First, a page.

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Theme: Informal Economy
Occupational Group(s): Waste Pickers
By Rosengren, Cole.

The Mutiara Trash Bank in Makassar, Indonesia is seen as a leading example of the expanding "trash banking" system. The country has 2,800 trash banks in 129 cities which serve 175,000 people.


A recent report by the organization Women in Informal Employment: Globalizing and Organizing found government involvement makes a big difference in the lives of waste pickers. That could mean trash banks, grants for supportive programs or payment agreements with municipalities. In many cases people are already doing this work — which has environmental and social benefits.

Women Organising Around the World - Gallery The Guardian . (22 April 2016)

Women in informal work around the world are setting up unions and networks to create more security. NGO Wiego worked with Getty Images and the Hewlett Foundation to capture them.

Colombia Talking trash: Bogotá's recyclers fight for justice Deutsche Welle (DW) . (12 April 2016)
By Stern, Rachel.

Nohra Padilla was 7 years old when she began working at the foot of a municipal landfill in the Colombian capital, Bogotá. Every day, she sifted through mountains of trash to find plastic, metal and other scrap materials to sell, contributing to what had become her family's livelihood after fleeing violence in rural Colombia.

By Fahim, Kareem.

The intricate mural took shape over the past few weeks, little noticed at first, spreading across a harried quarter of Cairo where Egypt’s garbage collectors live, amid overflowing bundles of this overcrowded city’s trash.

By the time the painting was finished two weeks ago, it stretched across more than 50 buildings, making it the largest public work of art here anyone can recall. The mural, a circle of orange, white and blue in Arabic calligraphy, quotes a third-century Coptic Christian bishop who said, “If one wants to see the light of the sun, he must wipe his eyes.”

United States New York City Fights Scavengers Over a Treasure: Trash Nytimes . (20 March 2016)
By Maslin, Sarah.

The video begins with ominous notes from a piano and an image of crime scene tape. The camera pans to men hunched over garbage pails, sifting for bottles, and a stoop-shouldered woman towing a shopping cart full of cans. Some might feel sympathy for these collectors, but the video makes clear that the New York City Sanitation Department, which made the video and posted it online, wanted them to be seen as something else: common criminals.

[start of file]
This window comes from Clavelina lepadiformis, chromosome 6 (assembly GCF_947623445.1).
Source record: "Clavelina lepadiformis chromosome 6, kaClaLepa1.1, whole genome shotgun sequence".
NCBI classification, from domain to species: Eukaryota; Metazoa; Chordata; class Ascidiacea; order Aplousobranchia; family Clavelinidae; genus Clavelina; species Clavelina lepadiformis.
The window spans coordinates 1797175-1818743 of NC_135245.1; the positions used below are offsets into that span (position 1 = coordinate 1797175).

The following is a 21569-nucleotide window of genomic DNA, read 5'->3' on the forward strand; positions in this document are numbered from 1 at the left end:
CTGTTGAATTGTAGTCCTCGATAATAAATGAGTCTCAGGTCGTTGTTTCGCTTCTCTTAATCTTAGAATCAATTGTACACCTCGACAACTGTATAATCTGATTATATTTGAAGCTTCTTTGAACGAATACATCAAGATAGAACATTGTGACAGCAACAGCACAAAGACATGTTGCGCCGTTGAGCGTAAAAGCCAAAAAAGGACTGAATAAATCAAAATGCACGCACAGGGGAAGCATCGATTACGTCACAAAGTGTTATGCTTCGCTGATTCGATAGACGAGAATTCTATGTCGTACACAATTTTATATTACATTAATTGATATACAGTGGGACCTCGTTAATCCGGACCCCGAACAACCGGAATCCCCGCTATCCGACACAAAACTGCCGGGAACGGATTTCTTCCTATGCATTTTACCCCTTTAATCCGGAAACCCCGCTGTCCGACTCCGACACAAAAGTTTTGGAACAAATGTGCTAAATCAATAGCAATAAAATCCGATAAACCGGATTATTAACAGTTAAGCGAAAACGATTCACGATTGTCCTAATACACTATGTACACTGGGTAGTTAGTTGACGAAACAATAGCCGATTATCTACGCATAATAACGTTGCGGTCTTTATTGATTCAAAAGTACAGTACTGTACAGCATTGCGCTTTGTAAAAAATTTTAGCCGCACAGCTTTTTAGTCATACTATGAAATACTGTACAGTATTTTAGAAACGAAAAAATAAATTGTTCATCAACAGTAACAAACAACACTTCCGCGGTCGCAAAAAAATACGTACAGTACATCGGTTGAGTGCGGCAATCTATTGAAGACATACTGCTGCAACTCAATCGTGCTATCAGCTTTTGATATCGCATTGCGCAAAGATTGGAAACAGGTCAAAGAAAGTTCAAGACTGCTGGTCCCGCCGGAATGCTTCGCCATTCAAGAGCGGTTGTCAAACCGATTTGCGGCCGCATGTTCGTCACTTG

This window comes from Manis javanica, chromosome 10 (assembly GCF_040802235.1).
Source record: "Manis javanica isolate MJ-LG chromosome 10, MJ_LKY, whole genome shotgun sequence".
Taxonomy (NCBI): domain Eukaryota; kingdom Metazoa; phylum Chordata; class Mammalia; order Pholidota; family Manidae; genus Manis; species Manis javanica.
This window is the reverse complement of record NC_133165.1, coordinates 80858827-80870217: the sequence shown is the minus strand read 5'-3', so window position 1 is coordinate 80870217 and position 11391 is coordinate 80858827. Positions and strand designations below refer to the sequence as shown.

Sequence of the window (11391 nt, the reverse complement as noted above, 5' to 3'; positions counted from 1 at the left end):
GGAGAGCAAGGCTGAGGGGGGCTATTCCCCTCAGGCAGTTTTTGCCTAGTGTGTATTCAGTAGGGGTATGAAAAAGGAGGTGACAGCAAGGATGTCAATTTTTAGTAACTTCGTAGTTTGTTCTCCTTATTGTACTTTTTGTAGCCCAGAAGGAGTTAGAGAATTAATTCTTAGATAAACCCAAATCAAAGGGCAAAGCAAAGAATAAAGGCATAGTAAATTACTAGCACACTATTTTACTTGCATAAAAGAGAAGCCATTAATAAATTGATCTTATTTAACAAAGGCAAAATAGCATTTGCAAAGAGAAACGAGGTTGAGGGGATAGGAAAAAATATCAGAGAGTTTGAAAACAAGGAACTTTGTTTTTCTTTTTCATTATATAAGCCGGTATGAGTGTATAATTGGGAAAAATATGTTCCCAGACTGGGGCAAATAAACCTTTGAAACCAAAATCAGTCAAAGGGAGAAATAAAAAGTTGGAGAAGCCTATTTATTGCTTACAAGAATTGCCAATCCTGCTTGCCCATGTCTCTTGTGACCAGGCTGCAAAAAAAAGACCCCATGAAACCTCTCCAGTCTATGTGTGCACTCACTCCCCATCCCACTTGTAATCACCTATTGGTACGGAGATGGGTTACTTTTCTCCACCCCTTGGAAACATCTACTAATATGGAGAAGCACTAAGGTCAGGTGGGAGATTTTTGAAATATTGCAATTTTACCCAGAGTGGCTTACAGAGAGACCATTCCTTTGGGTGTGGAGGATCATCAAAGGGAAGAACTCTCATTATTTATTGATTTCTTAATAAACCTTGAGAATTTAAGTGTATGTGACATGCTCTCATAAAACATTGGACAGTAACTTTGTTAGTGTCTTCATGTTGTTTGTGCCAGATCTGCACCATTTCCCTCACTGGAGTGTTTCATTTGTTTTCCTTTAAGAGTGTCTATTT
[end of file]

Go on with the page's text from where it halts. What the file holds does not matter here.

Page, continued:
“Scavengers are putting the Department of Sanitation’s recycling program at risk, by removing the most valuable recyclables,” a voice-over begins. “Nobody wants to be perceived of as picking on the little guy, but the lone scavenger is now an organized, sophisticated mob of scavenger collectives that systematically removes valuable recyclables,” it continues. “Recycling is the law. Scavenging is a crime. Don’t allow scavenging to steal recycling’s future.”

New research released today – ahead of International Waste Pickers’ Day on March 1 – highlights the role and impact of those who make a living from what others throw away. The study challenges the common view that waste pickers have no place in modern solid waste management systems.Waste pickers are among the most invisible workers in the informal economy and often work in deplorable conditions. The study shows how waste pickers in five developing countries play a role in keeping cities clean and highlights the challenges they face in recovering recyclable materials.


India What a waste! PuneMirror . (18 February 2016)
By Torgalkar, Varsha .

While the Pimpri Chinchwad Municipal Corporation (PCMC) has been proactive in distributing 9,30,000 green and white bins to its residents for segregation of wet and dry garbage, it seems the waste collectors are suffering from separation anxiety.

The collectors either do not collect waste in separate bags or they dump the garbage in the same container. Thus, compactors carry mixed garbage collectively to the Moshi depot for processing. "Even though ragpickers collect garbage separately, there is no system in place for separate transportation," said Suman More of the Kagad Kach Patra Kashtakari Panchayat (KKPKP) with which 350 ragpickers of PCMC are associated.

By Chaturvedi , Bharati .

For the past week, thousands of hapless East Delhi residents have had to wade through piles of garbage to get anywhere. The municipal workers entrusted with keeping the area clean are on strike because nobody has bothered to pay them. Even if residents manage to skirt the waste, they still have to smell it. The trash is everywhere and unclaimed.

This situation would have not come to pass had East Delhi put in place a decentralised waste management process. The waste would not have been handled in that singularly inefficient manner – transportation, collection and dumping or processing in a centralised way. Indeed, had decentralised composting, which is key to any decentralised system, been a part of everyday waste management in East Delhi, residents may have suffered much less.

By Rahman Sallah, Abdou.

The project also worked with young people and the waste pickers who work on unregulated dump sites. As well as organic fuel briquettes, the women learned how to turn plastic bags into paving slabs, although plastic bags were banned by the government in July, and fish and food waste into fertilizer, she added.

Malta Lawyer suspects plan to get rid of half of Valletta monti hawkers The Malta Independent . (5 February 2016)
By Schembri, Gabriel.

Monti hawkers suspect that the government plans to get rid of half of them, paying out €50,000 in return for giving up their licences.